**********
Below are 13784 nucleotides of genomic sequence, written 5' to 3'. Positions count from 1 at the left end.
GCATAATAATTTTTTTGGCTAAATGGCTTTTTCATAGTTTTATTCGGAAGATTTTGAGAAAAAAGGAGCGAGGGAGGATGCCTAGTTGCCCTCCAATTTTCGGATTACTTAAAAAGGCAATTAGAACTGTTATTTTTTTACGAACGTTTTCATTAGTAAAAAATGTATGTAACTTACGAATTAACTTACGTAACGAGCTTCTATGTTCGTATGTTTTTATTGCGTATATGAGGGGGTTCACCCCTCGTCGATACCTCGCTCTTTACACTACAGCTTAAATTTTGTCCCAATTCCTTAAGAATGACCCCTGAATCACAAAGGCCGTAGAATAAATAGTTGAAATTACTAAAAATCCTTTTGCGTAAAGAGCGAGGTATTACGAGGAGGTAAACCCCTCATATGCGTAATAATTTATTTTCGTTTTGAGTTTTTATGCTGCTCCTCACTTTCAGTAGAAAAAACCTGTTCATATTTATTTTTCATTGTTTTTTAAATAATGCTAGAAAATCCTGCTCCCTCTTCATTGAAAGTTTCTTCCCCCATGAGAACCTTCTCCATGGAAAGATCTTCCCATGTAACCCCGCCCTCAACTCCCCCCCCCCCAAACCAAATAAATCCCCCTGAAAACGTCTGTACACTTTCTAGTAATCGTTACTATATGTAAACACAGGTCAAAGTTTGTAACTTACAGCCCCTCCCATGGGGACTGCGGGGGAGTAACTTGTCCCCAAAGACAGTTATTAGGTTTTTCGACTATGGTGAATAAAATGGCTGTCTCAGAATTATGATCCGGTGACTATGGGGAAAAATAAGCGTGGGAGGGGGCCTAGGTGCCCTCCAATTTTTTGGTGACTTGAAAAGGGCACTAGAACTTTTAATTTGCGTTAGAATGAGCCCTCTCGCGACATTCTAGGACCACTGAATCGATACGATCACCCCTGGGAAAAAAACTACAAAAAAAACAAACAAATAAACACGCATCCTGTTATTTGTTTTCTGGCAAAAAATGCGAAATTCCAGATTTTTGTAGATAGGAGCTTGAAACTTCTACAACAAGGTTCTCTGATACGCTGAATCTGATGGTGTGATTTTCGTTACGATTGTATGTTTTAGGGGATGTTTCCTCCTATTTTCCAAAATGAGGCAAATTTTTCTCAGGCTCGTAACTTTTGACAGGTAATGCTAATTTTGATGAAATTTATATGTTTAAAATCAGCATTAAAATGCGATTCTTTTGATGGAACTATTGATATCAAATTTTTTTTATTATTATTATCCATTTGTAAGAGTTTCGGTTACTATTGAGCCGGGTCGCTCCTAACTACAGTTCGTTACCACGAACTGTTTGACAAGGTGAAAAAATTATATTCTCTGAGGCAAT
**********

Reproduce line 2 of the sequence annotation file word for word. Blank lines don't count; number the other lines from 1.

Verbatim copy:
GCATAATAATTTTTTTGGCTAAATGGCTTTTTCATAGTTTTATTCGGAAGATTTTGAGAAAAAAGGAGCGAGGGAGGATGCCTAGTTGCCCTCCAATTTTCGGATTACTTAAAAAGGCAATTAGAACTGTTATTTTTTTACGAACGTTTTCATTAGTAAAAAATGTATGTAACTTACGAATTAACTTACGTAACGAGCTTCTATGTTCGTATGTTTTTATTGCGTATATGAGGGGGTTCACCCCTCGTCGATACCTCGCTCTTTACACTACAGCTTAAATTTTGTCCCAATTCCTTAAGAATGACCCCTGAATCACAAAGGCCGTAGAATAAATAGTTGAAATTACTAAAAATCCTTTTGCGTAAAGAGCGAGGTATTACGAGGAGGTAAACCCCTCATATGCGTAATAATTTATTTTCGTTTTGAGTTTTTATGCTGCTCCTCACTTTCAGTAGAAAAAACCTGTTCATATTTATTTTTCATTGTTTTTTAAATAATGCTAGAAAATCCTGCTCCCTCTTCATTGAAAGTTTCTTCCCCCATGAGAACCTTCTCCATGGAAAGATCTTCCCATGTAACCCCGCCCTCAACTCCCCCCCCCCCAAACCAAATAAATCCCCCTGAAAACGTCTGTACACTTTCTAGTAATCGTTACTATATGTAAACACAGGTCAAAGTTTGTAACTTACAGCCCCTCCCATGGGGACTGCGGGGGAGTAACTTGTCCCCAAAGACAGTTATTAGGTTTTTCGACTATGGTGAATAAAATGGCTGTCTCAGAATTATGATCCGGTGACTATGGGGAAAAATAAGCGTGGGAGGGGGCCTAGGTGCCCTCCAATTTTTTGGTGACTTGAAAAGGGCACTAGAACTTTTAATTTGCGTTAGAATGAGCCCTCTCGCGACATTCTAGGACCACTGAATCGATACGATCACCCCTGGGAAAAAAACTACAAAAAAAACAAACAAATAAACACGCATCCTGTTATTTGTTTTCTGGCAAAAAATGCGAAATTCCAGATTTTTGTAGATAGGAGCTTGAAACTTCTACAACAAGGTTCTCTGATACGCTGAATCTGATGGTGTGATTTTCGTTACGATTGTATGTTTTAGGGGATGTTTCCTCCTATTTTCCAAAATGAGGCAAATTTTTCTCAGGCTCGTAACTTTTGACAGGTAATGCTAATTTTGATGAAATTTATATGTTTAAAATCAGCATTAAAATGCGATTCTTTTGATGGAACTATTGATATCAAATTTTTTTTATTATTATTATCCATTTGTAAGAGTTTCGGTTACTATTGAGCCGGGTCGCTCCTAACTACAGTTCGTTACCACGAACTGTTTGACAAGGTGAAAAAATTATATTCTCTGAGGCAAT